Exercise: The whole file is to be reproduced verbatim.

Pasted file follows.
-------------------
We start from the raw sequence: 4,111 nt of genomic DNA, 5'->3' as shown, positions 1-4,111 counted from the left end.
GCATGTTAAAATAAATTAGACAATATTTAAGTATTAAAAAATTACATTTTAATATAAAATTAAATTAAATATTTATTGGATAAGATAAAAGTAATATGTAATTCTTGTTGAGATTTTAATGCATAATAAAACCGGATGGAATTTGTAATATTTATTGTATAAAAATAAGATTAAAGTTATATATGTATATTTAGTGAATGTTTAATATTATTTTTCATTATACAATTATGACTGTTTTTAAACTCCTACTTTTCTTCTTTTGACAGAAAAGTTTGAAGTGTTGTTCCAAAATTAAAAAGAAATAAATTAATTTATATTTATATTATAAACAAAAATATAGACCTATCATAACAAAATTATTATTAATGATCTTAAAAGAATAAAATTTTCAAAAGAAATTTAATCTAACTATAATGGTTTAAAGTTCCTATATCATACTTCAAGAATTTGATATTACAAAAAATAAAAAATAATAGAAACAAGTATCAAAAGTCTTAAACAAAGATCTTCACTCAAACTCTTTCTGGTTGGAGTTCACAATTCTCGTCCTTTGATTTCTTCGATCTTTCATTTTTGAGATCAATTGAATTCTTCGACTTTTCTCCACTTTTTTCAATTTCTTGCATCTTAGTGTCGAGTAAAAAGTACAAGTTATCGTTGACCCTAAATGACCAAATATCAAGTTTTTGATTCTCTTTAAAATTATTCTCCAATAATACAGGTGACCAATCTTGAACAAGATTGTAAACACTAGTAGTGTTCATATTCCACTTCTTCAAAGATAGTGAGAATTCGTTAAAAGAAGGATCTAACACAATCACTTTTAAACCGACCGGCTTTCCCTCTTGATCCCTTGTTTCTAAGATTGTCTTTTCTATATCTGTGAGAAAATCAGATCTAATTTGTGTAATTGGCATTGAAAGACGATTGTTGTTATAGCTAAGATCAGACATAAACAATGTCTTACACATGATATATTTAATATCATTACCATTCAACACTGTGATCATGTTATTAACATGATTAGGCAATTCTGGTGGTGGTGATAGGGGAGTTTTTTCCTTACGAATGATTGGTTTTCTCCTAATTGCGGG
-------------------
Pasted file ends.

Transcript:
We start from the raw sequence: 4,111 nt of genomic DNA, 5'->3' as shown, positions 1-4,111 counted from the left end.
GCATGTTAAAATAAATTAGACAATATTTAAGTATTAAAAAATTACATTTTAATATAAAATTAAATTAAATATTTATTGGATAAGATAAAAGTAATATGTAATTCTTGTTGAGATTTTAATGCATAATAAAACCGGATGGAATTTGTAATATTTATTGTATAAAAATAAGATTAAAGTTATATATGTATATTTAGTGAATGTTTAATATTATTTTTCATTATACAATTATGACTGTTTTTAAACTCCTACTTTTCTTCTTTTGACAGAAAAGTTTGAAGTGTTGTTCCAAAATTAAAAAGAAATAAATTAATTTATATTTATATTATAAACAAAAATATAGACCTATCATAACAAAATTATTATTAATGATCTTAAAAGAATAAAATTTTCAAAAGAAATTTAATCTAACTATAATGGTTTAAAGTTCCTATATCATACTTCAAGAATTTGATATTACAAAAAATAAAAAATAATAGAAACAAGTATCAAAAGTCTTAAACAAAGATCTTCACTCAAACTCTTTCTGGTTGGAGTTCACAATTCTCGTCCTTTGATTTCTTCGATCTTTCATTTTTGAGATCAATTGAATTCTTCGACTTTTCTCCACTTTTTTCAATTTCTTGCATCTTAGTGTCGAGTAAAAAGTACAAGTTATCGTTGACCCTAAATGACCAAATATCAAGTTTTTGATTCTCTTTAAAATTATTCTCCAATAATACAGGTGACCAATCTTGAACAAGATTGTAAACACTAGTAGTGTTCATATTCCACTTCTTCAAAGATAGTGAGAATTCGTTAAAAGAAGGATCTAACACAATCACTTTTAAACCGACCGGCTTTCCCTCTTGATCCCTTGTTTCTAAGATTGTCTTTTCTATATCTGTGAGAAAATCAGATCTAATTTGTGTAATTGGCATTGAAAGACGATTGTTGTTATAGCTAAGATCAGACATAAACAATGTCTTACACATGATATATTTAATATCATTACCATTCAACACTGTGATCATGTTATTAACATGATTAGGCAATTCTGGTGGTGGTGATAGGGGAGTTTTTTCCTTACGAATGATTGGTTTTCTCCTAATTGCGGG